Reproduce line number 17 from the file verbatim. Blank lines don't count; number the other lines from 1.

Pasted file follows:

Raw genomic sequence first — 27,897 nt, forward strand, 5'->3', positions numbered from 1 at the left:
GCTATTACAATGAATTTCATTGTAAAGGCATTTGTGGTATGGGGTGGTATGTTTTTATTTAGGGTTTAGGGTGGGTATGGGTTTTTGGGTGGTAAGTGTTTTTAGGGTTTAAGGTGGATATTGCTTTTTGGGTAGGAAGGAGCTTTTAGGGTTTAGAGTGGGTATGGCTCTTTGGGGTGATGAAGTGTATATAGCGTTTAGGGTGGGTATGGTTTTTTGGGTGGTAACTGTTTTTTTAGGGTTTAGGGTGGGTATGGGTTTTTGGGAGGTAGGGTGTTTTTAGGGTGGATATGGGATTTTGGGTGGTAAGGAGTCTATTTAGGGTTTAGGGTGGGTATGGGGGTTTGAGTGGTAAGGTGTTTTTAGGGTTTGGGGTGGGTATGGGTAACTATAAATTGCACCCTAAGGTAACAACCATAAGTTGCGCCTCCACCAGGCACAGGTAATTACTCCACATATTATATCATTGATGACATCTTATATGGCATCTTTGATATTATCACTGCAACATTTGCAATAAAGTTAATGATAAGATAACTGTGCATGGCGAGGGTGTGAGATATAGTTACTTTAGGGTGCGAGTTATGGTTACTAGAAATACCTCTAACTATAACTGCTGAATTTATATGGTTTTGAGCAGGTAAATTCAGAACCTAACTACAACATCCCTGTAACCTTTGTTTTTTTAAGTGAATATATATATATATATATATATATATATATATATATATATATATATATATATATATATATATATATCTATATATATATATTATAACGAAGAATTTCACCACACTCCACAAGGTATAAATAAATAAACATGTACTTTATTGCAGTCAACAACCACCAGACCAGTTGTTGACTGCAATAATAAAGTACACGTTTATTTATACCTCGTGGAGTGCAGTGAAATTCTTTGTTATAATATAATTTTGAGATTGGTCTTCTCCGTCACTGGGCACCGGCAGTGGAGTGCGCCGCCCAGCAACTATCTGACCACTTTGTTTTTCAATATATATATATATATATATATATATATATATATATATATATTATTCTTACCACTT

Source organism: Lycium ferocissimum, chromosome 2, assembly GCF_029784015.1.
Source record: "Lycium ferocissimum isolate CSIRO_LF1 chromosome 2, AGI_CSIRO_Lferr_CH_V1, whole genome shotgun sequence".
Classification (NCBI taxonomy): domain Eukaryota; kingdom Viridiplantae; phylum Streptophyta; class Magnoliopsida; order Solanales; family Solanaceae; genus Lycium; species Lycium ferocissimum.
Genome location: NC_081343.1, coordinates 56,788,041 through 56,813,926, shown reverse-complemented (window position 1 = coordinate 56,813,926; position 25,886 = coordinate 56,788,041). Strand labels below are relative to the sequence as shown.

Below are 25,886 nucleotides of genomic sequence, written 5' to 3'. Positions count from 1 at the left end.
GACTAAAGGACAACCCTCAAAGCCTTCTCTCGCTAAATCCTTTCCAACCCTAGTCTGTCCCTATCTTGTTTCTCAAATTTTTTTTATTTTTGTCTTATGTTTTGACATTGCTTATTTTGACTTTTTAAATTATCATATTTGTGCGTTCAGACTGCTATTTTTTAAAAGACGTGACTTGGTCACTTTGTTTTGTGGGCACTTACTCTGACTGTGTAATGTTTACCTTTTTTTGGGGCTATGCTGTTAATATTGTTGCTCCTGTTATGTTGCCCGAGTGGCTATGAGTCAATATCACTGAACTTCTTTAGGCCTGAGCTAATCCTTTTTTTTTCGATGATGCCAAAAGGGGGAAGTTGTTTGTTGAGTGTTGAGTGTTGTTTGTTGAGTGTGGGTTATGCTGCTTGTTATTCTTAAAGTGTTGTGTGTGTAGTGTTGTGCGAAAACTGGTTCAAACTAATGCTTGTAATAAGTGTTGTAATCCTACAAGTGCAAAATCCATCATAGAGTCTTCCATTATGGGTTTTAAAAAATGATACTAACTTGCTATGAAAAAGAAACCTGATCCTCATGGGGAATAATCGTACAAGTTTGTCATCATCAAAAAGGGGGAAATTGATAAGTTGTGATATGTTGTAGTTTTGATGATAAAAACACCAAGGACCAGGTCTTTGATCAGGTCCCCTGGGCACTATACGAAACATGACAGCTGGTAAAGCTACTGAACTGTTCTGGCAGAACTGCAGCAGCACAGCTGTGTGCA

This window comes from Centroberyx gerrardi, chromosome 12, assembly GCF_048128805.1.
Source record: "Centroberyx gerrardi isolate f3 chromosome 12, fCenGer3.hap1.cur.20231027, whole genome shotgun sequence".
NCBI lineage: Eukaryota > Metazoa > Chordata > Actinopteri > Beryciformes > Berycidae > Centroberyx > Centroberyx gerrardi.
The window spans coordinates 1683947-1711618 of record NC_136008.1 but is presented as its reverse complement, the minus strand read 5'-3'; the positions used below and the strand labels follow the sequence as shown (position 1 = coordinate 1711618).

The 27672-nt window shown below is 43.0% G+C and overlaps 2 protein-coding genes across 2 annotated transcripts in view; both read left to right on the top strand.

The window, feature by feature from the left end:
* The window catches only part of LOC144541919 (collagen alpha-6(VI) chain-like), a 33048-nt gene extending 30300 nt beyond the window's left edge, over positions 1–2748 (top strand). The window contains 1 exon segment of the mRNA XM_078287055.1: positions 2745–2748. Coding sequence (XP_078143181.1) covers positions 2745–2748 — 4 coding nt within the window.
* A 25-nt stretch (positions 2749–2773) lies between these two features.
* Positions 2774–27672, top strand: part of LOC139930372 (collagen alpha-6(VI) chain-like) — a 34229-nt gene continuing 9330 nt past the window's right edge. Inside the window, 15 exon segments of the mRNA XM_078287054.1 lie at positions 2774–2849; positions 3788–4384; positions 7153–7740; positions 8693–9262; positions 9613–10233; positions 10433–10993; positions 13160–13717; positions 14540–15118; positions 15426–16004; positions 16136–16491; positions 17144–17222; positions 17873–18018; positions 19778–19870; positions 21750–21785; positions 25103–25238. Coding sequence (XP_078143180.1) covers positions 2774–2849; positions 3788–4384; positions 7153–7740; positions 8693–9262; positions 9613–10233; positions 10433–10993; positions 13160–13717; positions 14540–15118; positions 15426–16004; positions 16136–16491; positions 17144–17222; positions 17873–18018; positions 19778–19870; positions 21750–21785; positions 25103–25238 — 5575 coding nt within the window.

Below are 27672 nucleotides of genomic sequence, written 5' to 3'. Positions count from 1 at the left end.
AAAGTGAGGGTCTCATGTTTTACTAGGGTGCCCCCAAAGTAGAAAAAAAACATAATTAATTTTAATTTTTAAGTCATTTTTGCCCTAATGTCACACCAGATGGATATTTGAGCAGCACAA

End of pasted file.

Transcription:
* Positions 2774–27672, top strand: part of LOC139930372 (collagen alpha-6(VI) chain-like) — a 34229-nt gene continuing 9330 nt past the window's right edge. Inside the window, 15 exon segments of the mRNA XM_078287054.1 lie at positions 2774–2849; positions 3788–4384; positions 7153–7740; positions 8693–9262; positions 9613–10233; positions 10433–10993; positions 13160–13717; positions 14540–15118; positions 15426–16004; positions 16136–16491; positions 17144–17222; positions 17873–18018; positions 19778–19870; positions 21750–21785; positions 25103–25238. Coding sequence (XP_078143180.1) covers positions 2774–2849; positions 3788–4384; positions 7153–7740; positions 8693–9262; positions 9613–10233; positions 10433–10993; positions 13160–13717; positions 14540–15118; positions 15426–16004; positions 16136–16491; positions 17144–17222; positions 17873–18018; positions 19778–19870; positions 21750–21785; positions 25103–25238 — 5575 coding nt within the window.